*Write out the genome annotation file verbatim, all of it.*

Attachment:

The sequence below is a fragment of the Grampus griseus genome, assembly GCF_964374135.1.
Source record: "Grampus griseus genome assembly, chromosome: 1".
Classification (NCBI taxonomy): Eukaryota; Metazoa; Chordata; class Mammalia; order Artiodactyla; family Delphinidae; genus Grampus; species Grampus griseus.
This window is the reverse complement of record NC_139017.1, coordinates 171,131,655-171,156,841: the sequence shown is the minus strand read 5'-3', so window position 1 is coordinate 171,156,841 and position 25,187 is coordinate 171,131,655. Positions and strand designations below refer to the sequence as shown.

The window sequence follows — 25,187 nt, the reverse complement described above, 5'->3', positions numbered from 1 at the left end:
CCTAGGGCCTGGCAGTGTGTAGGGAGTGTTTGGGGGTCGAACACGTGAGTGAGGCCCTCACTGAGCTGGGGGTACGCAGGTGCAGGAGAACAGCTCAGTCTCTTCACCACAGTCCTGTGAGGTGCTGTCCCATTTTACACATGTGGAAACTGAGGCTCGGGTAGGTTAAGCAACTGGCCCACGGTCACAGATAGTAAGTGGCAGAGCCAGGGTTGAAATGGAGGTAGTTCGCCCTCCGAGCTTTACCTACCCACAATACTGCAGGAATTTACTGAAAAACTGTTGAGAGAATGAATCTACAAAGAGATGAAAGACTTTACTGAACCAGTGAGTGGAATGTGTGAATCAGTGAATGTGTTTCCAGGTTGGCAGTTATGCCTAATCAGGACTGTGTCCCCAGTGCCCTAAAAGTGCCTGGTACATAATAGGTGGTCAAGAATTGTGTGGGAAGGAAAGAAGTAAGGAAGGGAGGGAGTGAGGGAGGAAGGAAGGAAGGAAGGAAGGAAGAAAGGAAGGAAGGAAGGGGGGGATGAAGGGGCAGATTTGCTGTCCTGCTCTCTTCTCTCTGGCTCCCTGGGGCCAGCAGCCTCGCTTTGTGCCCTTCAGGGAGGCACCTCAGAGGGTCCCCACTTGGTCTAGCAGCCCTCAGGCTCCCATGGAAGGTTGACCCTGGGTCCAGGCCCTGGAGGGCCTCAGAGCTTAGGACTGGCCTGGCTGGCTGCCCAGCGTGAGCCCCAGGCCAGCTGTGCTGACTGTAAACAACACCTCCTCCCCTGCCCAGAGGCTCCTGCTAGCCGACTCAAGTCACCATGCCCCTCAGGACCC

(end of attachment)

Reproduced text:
The sequence below is a fragment of the Grampus griseus genome, assembly GCF_964374135.1.
Source record: "Grampus griseus genome assembly, chromosome: 1".
Classification (NCBI taxonomy): Eukaryota; Metazoa; Chordata; class Mammalia; order Artiodactyla; family Delphinidae; genus Grampus; species Grampus griseus.
This window is the reverse complement of record NC_139017.1, coordinates 171,131,655-171,156,841: the sequence shown is the minus strand read 5'-3', so window position 1 is coordinate 171,156,841 and position 25,187 is coordinate 171,131,655. Positions and strand designations below refer to the sequence as shown.

The window sequence follows — 25,187 nt, the reverse complement described above, 5'->3', positions numbered from 1 at the left end:
CCTAGGGCCTGGCAGTGTGTAGGGAGTGTTTGGGGGTCGAACACGTGAGTGAGGCCCTCACTGAGCTGGGGGTACGCAGGTGCAGGAGAACAGCTCAGTCTCTTCACCACAGTCCTGTGAGGTGCTGTCCCATTTTACACATGTGGAAACTGAGGCTCGGGTAGGTTAAGCAACTGGCCCACGGTCACAGATAGTAAGTGGCAGAGCCAGGGTTGAAATGGAGGTAGTTCGCCCTCCGAGCTTTACCTACCCACAATACTGCAGGAATTTACTGAAAAACTGTTGAGAGAATGAATCTACAAAGAGATGAAAGACTTTACTGAACCAGTGAGTGGAATGTGTGAATCAGTGAATGTGTTTCCAGGTTGGCAGTTATGCCTAATCAGGACTGTGTCCCCAGTGCCCTAAAAGTGCCTGGTACATAATAGGTGGTCAAGAATTGTGTGGGAAGGAAAGAAGTAAGGAAGGGAGGGAGTGAGGGAGGAAGGAAGGAAGGAAGGAAGGAAGAAAGGAAGGAAGGAAGGGGGGGATGAAGGGGCAGATTTGCTGTCCTGCTCTCTTCTCTCTGGCTCCCTGGGGCCAGCAGCCTCGCTTTGTGCCCTTCAGGGAGGCACCTCAGAGGGTCCCCACTTGGTCTAGCAGCCCTCAGGCTCCCATGGAAGGTTGACCCTGGGTCCAGGCCCTGGAGGGCCTCAGAGCTTAGGACTGGCCTGGCTGGCTGCCCAGCGTGAGCCCCAGGCCAGCTGTGCTGACTGTAAACAACACCTCCTCCCCTGCCCAGAGGCTCCTGCTAGCCGACTCAAGTCACCATGCCCCTCAGGACCC